The Best Brown Sugar Substitutes—Including a Few Healthy Ones!

Out of brown sugar and wondering if you can substitute white sugar? Try one of our emergency brown sugar substitute ideas if you find yourself in a bind.

You can't always run to your neighbor's house to borrow a cup of sugar. When you're in the middle of making a batch of delectable cinnamon rolls, chocolate chip cookies, or caramelly bread pudding, the last thing you want to have to do is drop everything (eggshells, dirty measuring cups and all) and head to the store to buy a fresh bag of brown sugar. Luckily, if you run out of this distinctive variety of sugar, which gets its color and soft texture from the addition of molasses, you have options. Take note of these ideas for a clever brown sugar substitute, which rely on ingredients you likely already have in your pantry.

two measuring cups of white and brown sugar
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No-Fail Brown Sugar Substitute

For 1 cup brown sugar, substitute white sugar in an equal amount. Keep in mind, substituting brown sugar for white sugar won't make your recipe any healthier; there aren't any brown sugar benefits that white sugar doesn't have. Though brown sugar has added molasses, brown sugar nutrition is almost exactly the same as regular granulated sugar.

Test Kitchen Tip: Substituting white sugar for brown sugar will cause cookies to be a little crispier. You may be wondering: Can I make brown sugar with white sugar and molasses? The answer is yes! To fix the crispiness of a straight white sugar swap, simply add 2 tablespoons molasses for every cup of white sugar.

Pin our smartest ingredient substitution ideas to save your recipe next time you're unexpectedly missing an item.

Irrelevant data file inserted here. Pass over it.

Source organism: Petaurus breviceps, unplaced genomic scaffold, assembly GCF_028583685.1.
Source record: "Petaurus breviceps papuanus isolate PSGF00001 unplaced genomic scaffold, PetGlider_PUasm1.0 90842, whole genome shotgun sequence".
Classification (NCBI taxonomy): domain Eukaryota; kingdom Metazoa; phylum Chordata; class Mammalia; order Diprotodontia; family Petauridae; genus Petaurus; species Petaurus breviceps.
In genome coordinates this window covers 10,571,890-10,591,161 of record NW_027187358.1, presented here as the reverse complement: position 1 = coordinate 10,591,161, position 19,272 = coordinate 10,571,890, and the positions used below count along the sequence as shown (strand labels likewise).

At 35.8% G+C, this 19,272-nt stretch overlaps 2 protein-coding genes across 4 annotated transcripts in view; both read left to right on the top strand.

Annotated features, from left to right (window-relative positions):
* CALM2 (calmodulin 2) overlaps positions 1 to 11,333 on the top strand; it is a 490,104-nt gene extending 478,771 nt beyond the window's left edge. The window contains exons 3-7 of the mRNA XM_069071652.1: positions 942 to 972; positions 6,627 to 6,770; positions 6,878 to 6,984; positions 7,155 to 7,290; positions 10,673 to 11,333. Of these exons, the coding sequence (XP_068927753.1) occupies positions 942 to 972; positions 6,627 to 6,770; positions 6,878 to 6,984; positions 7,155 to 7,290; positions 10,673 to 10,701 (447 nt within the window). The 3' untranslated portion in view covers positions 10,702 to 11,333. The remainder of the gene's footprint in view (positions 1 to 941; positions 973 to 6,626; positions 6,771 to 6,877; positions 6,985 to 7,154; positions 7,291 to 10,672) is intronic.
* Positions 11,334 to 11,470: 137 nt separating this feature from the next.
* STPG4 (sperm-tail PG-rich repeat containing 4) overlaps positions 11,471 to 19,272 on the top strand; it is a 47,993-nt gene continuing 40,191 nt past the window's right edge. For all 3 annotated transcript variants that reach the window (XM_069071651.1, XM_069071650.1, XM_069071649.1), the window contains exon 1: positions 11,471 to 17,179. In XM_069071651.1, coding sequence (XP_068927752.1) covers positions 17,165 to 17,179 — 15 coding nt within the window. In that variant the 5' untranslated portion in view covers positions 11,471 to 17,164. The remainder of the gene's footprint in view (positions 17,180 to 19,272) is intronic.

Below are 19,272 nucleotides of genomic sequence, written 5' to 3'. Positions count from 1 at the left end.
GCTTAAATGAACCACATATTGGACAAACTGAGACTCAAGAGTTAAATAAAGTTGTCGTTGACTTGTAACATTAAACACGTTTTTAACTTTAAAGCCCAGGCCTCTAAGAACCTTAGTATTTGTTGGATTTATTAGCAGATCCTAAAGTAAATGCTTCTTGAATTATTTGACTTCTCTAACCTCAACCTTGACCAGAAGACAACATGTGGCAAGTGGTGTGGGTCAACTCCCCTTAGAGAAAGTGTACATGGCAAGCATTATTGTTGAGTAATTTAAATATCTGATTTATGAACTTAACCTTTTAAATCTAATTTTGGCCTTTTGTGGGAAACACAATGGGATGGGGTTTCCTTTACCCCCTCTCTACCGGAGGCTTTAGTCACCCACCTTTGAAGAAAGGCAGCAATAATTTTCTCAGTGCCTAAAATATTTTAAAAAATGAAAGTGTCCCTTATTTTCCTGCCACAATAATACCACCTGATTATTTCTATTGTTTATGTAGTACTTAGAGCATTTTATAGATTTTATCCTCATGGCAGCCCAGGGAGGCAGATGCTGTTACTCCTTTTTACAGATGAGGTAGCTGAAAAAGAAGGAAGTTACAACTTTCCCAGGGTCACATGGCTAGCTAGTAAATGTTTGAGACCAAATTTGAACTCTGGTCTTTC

Brown Sugar Basics

Granulated brown sugar is a mix of granulated sugar and molasses. The amount of molasses determines the color, and whether the sugar is classified as dark or light brown sugar. Dark brown sugar will have a stronger molasses flavor. You can buy light and dark brown sugar in granulated form, and you can also find brown sugar cubes online or in some grocery stores.

Did you know that brown sugar isn't just for baking? It's also a flavor-changing ingredient in recipes like glazed ham, baked acorn squash, and even pork chops. If you don't have any on hand, you can turn to a brown sugar alternative to be able to make these delicious recipes anytime.

Don't forget to properly measure your brown sugar.

Healthy Substitutes for Brown Sugar

For 1 cup brown sugar, substitute 1 cup organic brown sugar, coconut sugar, or date sugar, or substitute up to half of the brown sugar with agave nectar in baking. Keep in mind: Sugar substitutes replace sugar and omit carbs and added sugar, while sugar substitute blends replace half of the sugar and reduce added carbs and added sugars by half.

Discover more healthy ingredient substitutions here.

How to Store Brown Sugar

If you store your brown sugar properly, you won't need a brown sugar substitute because yours will always stay fresh. First, you'll want to store brown sugar in a cool, dry place to prevent it from clumping. Don't forget to use a properly sealed container. A set of airtight storage containers ($56, Bed Bath & Beyond) are a smart option.

To prevent brown sugar from hardening over time, there are a couple of storage hacks you can try. Place one marshmallow in the same container as your sugar, which will help regulate the moisture in the container so your brown sugar doesn't dry out. Or, you can also add a damp terracotta disk($3, Sur la Table) to a tightly sealed bag to help keep your brown sugar soft and fresh.

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